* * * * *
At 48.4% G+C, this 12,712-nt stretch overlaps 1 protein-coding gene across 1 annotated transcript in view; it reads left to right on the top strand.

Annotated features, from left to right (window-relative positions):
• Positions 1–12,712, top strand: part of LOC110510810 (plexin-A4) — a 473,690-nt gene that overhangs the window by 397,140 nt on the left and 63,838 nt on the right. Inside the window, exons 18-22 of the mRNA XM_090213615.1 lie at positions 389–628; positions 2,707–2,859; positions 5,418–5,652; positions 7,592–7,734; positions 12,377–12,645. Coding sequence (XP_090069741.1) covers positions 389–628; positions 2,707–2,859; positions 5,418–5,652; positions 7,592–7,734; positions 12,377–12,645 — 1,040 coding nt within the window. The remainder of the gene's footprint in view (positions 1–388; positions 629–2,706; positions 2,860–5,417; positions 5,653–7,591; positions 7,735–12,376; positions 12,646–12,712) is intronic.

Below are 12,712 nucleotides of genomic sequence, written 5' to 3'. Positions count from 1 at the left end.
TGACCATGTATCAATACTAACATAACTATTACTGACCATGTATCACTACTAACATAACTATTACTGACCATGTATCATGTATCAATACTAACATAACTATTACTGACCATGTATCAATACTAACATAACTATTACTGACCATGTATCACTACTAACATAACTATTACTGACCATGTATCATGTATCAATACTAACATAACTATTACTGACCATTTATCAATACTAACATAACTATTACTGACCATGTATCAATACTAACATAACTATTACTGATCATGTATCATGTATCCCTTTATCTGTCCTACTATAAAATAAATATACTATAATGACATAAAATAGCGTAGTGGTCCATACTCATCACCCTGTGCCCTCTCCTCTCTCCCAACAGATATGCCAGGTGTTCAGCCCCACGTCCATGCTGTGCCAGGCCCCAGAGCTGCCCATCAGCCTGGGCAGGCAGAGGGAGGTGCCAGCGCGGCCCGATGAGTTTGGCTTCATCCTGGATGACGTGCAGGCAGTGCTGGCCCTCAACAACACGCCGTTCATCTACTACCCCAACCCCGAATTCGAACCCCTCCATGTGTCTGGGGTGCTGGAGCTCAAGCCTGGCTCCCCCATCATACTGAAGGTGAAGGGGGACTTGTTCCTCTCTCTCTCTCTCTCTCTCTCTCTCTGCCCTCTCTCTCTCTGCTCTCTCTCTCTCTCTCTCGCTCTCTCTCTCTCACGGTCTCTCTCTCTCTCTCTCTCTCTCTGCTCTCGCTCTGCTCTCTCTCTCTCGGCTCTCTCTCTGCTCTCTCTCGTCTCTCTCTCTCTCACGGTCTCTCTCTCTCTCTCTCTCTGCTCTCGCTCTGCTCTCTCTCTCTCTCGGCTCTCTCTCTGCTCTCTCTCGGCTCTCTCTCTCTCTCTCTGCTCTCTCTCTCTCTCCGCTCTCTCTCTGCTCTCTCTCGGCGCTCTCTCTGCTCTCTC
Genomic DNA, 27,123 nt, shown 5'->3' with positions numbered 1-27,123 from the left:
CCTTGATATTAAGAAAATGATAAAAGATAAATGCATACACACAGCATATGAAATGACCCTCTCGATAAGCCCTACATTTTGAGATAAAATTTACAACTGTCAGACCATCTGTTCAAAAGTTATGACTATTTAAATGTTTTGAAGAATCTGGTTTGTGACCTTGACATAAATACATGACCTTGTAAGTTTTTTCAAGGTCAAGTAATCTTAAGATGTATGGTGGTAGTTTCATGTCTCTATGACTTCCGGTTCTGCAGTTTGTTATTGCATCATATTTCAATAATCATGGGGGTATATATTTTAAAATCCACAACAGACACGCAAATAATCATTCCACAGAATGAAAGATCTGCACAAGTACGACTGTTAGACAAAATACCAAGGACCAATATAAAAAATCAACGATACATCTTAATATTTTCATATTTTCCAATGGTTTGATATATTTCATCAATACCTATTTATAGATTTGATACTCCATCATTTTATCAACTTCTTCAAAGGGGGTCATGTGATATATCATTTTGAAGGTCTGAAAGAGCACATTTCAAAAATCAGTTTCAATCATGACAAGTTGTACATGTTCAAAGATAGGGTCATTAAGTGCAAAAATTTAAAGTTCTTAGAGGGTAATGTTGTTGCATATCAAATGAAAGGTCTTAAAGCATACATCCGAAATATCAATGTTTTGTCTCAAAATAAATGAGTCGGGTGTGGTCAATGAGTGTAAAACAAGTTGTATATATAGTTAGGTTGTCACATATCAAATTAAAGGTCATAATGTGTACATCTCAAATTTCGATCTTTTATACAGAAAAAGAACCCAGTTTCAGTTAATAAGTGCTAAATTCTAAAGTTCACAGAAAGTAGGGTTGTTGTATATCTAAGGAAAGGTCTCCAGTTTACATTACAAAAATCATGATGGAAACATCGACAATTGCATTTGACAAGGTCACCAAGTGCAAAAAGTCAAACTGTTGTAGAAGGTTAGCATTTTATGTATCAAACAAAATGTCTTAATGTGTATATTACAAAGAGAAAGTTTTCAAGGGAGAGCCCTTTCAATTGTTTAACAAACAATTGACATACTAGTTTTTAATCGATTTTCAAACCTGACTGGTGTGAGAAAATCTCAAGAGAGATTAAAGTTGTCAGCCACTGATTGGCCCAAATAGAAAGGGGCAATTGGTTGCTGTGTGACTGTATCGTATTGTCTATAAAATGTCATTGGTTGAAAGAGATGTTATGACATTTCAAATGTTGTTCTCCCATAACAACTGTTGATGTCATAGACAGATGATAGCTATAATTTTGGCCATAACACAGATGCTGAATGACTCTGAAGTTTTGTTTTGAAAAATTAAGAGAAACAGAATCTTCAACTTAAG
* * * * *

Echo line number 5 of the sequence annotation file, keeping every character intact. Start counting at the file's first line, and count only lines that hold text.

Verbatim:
TGACCATGTATCAATACTAACATAACTATTACTGACCATGTATCACTACTAACATAACTATTACTGACCATGTATCATGTATCAATACTAACATAACTATTACTGACCATGTATCAATACTAACATAACTATTACTGACCATGTATCACTACTAACATAACTATTACTGACCATGTATCATGTATCAATACTAACATAACTATTACTGACCATTTATCAATACTAACATAACTATTACTGACCATGTATCAATACTAACATAACTATTACTGATCATGTATCATGTATCCCTTTATCTGTCCTACTATAAAATAAATATACTATAATGACATAAAATAGCGTAGTGGTCCATACTCATCACCCTGTGCCCTCTCCTCTCTCCCAACAGATATGCCAGGTGTTCAGCCCCACGTCCATGCTGTGCCAGGCCCCAGAGCTGCCCATCAGCCTGGGCAGGCAGAGGGAGGTGCCAGCGCGGCCCGATGAGTTTGGCTTCATCCTGGATGACGTGCAGGCAGTGCTGGCCCTCAACAACACGCCGTTCATCTACTACCCCAACCCCGAATTCGAACCCCTCCATGTGTCTGGGGTGCTGGAGCTCAAGCCTGGCTCCCCCATCATACTGAAGGTGAAGGGGGACTTGTTCCTCTCTCTCTCTCTCTCTCTCTCTCTCTGCCCTCTCTCTCTCTGCTCTCTCTCTCTCTCTCTCGCTCTCTCTCTCTCACGGTCTCTCTCTCTCTCTCTCTCTCTCTGCTCTCGCTCTGCTCTCTCTCTCTCGGCTCTCTCTCTGCTCTCTCTCGTCTCTCTCTCTCTCACGGTCTCTCTCTCTCTCTCTCTCTGCTCTCGCTCTGCTCTCTCTCTCTCTCGGCTCTCTCTCTGCTCTCTCTCGGCTCTCTCTCTCTCTCTCTGCTCTCTCTCTCTCTCCGCTCTCTCTCTGCTCTCTCTCGGCGCTCTCTCTGCTCTCTC